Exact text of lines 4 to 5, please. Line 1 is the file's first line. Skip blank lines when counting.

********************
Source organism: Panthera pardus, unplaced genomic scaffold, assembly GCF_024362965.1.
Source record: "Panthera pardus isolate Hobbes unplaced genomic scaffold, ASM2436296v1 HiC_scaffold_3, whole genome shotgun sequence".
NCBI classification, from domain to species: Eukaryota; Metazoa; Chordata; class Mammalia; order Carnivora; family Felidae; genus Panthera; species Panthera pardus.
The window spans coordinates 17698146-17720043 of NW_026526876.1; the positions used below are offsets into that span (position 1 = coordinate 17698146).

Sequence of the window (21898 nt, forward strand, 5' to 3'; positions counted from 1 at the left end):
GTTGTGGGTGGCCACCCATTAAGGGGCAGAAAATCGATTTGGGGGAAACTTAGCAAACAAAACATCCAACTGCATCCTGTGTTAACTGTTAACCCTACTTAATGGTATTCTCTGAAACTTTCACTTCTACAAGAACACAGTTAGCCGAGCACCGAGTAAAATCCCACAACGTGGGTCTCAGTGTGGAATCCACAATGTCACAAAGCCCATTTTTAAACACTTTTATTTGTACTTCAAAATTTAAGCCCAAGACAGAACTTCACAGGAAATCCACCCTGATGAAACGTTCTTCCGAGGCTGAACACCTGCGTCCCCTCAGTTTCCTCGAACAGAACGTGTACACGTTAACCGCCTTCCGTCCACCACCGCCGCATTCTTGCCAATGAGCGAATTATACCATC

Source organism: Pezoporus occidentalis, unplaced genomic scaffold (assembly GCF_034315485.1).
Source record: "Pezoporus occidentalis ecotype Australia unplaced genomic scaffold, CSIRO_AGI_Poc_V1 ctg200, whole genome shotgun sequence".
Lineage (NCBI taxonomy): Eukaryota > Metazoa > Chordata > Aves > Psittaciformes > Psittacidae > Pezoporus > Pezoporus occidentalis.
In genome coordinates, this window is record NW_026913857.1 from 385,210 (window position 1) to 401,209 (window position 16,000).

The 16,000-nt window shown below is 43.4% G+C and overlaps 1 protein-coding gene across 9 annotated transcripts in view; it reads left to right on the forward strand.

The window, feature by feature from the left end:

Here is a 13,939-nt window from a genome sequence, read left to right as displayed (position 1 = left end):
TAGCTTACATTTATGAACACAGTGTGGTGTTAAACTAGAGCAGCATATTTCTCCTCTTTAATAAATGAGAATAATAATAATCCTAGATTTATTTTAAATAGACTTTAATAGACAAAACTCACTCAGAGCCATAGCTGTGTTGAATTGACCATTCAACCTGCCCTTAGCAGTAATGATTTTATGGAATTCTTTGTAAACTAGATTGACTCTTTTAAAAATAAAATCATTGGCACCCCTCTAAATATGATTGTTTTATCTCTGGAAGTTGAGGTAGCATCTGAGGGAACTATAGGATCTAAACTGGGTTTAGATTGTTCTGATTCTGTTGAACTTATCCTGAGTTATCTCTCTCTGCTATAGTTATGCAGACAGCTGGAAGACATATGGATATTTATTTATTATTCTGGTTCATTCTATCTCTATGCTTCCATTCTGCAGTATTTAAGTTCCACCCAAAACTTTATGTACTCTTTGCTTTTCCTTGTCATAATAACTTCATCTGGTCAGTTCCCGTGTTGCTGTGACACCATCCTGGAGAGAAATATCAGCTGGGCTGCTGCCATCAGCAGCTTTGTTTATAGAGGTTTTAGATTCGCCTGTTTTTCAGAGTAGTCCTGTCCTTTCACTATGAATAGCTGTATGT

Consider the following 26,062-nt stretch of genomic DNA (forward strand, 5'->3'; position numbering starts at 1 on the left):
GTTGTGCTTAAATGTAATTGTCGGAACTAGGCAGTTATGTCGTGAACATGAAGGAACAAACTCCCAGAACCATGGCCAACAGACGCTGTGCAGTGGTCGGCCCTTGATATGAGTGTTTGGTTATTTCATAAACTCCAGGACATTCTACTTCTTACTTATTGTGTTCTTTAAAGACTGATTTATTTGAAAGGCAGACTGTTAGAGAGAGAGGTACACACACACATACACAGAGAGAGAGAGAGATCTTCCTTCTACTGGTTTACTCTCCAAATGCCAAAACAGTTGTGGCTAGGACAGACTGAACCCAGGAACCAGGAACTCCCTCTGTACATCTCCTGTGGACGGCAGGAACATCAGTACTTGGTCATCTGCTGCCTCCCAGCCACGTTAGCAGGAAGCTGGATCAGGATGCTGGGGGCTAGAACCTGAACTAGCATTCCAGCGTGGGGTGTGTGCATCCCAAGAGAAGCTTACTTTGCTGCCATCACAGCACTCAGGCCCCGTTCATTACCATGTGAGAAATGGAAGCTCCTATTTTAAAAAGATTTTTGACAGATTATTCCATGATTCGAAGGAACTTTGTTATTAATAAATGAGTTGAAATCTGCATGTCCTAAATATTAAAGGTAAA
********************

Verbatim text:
The window spans coordinates 17698146-17720043 of NW_026526876.1; the positions used below are offsets into that span (position 1 = coordinate 17698146).

Sequence of the window (21898 nt, forward strand, 5' to 3'; positions counted from 1 at the left end):